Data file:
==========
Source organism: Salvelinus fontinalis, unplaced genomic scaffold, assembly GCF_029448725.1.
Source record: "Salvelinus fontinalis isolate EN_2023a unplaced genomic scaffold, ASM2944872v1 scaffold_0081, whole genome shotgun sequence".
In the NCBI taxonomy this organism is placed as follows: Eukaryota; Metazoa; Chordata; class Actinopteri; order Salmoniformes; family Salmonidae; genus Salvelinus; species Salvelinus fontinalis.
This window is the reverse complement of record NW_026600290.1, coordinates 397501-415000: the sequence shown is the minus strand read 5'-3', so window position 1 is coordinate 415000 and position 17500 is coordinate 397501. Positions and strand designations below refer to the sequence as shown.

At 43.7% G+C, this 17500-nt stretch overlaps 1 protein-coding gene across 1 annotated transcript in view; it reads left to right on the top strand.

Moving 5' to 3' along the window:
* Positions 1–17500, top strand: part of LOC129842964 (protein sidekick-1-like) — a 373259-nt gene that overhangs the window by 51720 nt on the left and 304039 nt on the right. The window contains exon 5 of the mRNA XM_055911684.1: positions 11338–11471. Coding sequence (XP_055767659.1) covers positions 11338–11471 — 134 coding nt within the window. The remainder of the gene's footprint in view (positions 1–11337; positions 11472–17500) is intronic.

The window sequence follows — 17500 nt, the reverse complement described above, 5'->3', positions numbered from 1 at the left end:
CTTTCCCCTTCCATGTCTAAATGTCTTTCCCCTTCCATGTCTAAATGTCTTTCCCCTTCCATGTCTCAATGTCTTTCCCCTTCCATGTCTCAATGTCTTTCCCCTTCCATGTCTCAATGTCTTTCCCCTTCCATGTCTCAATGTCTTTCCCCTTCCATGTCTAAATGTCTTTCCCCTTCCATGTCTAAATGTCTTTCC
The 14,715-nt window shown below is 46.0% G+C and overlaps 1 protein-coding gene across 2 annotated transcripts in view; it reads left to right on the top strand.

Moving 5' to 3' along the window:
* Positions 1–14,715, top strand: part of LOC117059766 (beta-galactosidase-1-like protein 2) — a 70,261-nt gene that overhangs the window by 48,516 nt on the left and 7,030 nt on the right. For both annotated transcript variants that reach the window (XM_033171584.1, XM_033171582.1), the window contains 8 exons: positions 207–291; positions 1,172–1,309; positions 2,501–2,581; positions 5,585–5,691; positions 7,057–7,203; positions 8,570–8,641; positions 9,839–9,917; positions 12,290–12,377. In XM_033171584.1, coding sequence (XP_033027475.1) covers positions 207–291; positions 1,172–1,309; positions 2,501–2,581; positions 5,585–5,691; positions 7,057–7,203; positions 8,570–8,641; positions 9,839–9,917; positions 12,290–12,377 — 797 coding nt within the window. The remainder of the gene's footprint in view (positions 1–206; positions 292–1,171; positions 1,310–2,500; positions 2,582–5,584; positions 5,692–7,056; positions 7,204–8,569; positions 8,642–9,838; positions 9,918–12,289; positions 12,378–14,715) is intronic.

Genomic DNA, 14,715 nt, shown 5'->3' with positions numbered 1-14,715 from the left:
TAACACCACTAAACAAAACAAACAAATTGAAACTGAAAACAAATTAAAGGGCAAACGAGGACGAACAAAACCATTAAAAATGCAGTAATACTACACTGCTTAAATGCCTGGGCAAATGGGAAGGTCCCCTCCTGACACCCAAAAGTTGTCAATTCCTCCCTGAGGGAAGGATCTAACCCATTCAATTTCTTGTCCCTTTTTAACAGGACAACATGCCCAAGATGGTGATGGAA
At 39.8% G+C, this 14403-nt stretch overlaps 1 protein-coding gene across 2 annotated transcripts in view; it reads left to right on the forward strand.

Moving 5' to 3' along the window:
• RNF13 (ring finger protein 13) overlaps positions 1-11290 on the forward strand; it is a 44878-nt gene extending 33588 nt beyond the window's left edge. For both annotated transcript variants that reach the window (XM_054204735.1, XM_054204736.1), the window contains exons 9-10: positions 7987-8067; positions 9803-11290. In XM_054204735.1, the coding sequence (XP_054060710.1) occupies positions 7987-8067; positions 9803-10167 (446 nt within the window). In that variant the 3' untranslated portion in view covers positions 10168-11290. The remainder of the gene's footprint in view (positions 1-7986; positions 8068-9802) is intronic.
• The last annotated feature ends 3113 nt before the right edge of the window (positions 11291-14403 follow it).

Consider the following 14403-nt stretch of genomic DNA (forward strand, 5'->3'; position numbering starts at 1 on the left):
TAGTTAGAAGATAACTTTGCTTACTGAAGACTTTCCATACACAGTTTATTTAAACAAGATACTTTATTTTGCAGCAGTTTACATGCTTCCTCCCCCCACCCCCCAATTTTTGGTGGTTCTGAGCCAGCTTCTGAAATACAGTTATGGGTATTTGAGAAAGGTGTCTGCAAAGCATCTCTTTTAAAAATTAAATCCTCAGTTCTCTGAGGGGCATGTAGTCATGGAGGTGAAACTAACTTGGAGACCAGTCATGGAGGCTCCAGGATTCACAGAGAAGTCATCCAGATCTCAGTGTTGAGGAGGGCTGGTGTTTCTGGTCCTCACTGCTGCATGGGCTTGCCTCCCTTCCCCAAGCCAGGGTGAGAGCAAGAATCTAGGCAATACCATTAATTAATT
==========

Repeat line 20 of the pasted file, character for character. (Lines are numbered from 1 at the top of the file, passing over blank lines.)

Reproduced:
TAGTTAGAAGATAACTTTGCTTACTGAAGACTTTCCATACACAGTTTATTTAAACAAGATACTTTATTTTGCAGCAGTTTACATGCTTCCTCCCCCCACCCCCCAATTTTTGGTGGTTCTGAGCCAGCTTCTGAAATACAGTTATGGGTATTTGAGAAAGGTGTCTGCAAAGCATCTCTTTTAAAAATTAAATCCTCAGTTCTCTGAGGGGCATGTAGTCATGGAGGTGAAACTAACTTGGAGACCAGTCATGGAGGCTCCAGGATTCACAGAGAAGTCATCCAGATCTCAGTGTTGAGGAGGGCTGGTGTTTCTGGTCCTCACTGCTGCATGGGCTTGCCTCCCTTCCCCAAGCCAGGGTGAGAGCAAGAATCTAGGCAATACCATTAATTAATT